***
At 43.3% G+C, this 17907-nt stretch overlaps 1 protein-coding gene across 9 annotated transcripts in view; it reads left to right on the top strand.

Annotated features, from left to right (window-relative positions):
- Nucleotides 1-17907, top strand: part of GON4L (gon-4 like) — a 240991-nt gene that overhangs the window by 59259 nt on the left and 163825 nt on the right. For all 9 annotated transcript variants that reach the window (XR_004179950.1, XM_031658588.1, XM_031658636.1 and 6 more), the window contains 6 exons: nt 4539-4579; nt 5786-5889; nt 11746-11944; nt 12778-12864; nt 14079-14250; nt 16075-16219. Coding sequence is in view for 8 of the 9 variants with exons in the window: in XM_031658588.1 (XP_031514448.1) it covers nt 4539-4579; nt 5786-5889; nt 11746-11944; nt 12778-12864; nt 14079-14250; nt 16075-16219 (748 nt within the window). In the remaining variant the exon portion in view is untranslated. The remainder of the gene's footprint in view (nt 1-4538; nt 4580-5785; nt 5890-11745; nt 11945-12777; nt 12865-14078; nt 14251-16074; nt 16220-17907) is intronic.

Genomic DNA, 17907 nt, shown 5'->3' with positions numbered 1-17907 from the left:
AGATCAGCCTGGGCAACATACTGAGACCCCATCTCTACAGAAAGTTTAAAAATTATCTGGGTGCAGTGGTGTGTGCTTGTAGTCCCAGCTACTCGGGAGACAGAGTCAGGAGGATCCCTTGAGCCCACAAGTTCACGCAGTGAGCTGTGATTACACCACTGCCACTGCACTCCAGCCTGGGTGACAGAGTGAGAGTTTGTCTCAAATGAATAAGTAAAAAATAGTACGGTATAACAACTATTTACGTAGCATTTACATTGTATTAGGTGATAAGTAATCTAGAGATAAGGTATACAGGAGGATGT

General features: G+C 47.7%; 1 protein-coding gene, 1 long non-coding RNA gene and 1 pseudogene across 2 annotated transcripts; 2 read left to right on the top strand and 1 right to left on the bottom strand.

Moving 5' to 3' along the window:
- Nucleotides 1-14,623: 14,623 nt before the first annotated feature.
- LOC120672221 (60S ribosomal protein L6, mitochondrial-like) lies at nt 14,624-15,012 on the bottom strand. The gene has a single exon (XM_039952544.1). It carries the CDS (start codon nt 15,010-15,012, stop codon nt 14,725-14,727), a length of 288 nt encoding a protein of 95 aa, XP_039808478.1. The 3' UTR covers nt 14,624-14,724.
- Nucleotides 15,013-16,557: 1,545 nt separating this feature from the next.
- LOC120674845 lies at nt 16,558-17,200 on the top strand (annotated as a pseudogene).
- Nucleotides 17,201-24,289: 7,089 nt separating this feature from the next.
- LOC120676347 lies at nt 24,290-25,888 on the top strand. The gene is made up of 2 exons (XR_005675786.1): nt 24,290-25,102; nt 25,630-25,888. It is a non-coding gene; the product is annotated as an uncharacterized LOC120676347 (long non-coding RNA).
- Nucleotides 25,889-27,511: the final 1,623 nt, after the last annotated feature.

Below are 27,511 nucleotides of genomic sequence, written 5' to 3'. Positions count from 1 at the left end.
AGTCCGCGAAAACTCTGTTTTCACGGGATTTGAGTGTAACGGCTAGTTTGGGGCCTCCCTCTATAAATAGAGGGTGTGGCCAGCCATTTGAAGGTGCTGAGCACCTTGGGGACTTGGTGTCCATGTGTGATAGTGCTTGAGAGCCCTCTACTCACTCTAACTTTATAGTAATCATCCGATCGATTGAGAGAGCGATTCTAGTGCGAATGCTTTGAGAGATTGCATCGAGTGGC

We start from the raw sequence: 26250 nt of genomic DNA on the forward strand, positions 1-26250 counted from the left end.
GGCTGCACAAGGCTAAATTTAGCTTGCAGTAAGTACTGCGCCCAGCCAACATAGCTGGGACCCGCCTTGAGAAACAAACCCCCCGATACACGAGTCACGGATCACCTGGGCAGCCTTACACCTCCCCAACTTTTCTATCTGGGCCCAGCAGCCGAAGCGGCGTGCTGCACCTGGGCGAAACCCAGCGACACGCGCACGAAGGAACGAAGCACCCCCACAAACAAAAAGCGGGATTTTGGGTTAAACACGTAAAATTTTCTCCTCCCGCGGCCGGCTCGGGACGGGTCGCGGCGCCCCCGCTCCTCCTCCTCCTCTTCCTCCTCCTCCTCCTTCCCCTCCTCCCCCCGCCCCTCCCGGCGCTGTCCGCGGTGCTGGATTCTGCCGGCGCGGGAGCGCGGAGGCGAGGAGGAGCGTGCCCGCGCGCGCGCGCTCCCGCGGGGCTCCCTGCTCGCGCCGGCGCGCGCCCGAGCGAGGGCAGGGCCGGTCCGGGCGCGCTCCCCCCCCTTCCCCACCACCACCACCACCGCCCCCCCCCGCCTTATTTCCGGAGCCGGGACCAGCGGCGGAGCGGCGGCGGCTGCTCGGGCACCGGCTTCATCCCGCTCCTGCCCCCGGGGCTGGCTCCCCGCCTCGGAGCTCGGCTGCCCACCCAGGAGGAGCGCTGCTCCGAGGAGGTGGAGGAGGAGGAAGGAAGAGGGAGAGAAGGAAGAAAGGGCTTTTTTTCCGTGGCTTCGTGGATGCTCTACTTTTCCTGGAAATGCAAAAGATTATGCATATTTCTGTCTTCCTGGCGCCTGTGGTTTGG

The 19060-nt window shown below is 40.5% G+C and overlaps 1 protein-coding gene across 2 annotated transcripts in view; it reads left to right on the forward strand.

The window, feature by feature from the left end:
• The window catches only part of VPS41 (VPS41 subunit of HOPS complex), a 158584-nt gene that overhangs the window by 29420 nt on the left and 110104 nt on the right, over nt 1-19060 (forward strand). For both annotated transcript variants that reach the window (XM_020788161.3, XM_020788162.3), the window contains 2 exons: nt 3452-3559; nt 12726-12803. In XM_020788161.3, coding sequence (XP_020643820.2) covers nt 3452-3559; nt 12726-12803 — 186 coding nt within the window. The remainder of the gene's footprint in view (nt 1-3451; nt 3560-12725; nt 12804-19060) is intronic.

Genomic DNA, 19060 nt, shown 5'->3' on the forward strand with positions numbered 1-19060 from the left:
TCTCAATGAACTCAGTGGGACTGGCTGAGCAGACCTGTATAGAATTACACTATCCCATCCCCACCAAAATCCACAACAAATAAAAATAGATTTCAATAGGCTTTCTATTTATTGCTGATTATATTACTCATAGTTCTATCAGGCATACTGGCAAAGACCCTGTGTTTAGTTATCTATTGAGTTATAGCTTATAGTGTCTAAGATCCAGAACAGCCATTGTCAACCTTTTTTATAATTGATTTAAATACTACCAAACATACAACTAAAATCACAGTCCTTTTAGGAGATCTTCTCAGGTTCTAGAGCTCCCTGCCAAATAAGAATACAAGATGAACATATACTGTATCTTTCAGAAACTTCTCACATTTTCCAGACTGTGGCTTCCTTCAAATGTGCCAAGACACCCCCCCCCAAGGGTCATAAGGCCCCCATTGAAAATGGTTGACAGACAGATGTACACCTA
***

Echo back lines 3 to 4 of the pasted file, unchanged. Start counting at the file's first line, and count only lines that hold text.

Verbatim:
- Nucleotides 1-17907, top strand: part of GON4L (gon-4 like) — a 240991-nt gene that overhangs the window by 59259 nt on the left and 163825 nt on the right. For all 9 annotated transcript variants that reach the window (XR_004179950.1, XM_031658588.1, XM_031658636.1 and 6 more), the window contains 6 exons: nt 4539-4579; nt 5786-5889; nt 11746-11944; nt 12778-12864; nt 14079-14250; nt 16075-16219. Coding sequence is in view for 8 of the 9 variants with exons in the window: in XM_031658588.1 (XP_031514448.1) it covers nt 4539-4579; nt 5786-5889; nt 11746-11944; nt 12778-12864; nt 14079-14250; nt 16075-16219 (748 nt within the window). In the remaining variant the exon portion in view is untranslated. The remainder of the gene's footprint in view (nt 1-4538; nt 4580-5785; nt 5890-11745; nt 11945-12777; nt 12865-14078; nt 14251-16074; nt 16220-17907) is intronic.

Genomic DNA, 17907 nt, shown 5'->3' with positions numbered 1-17907 from the left: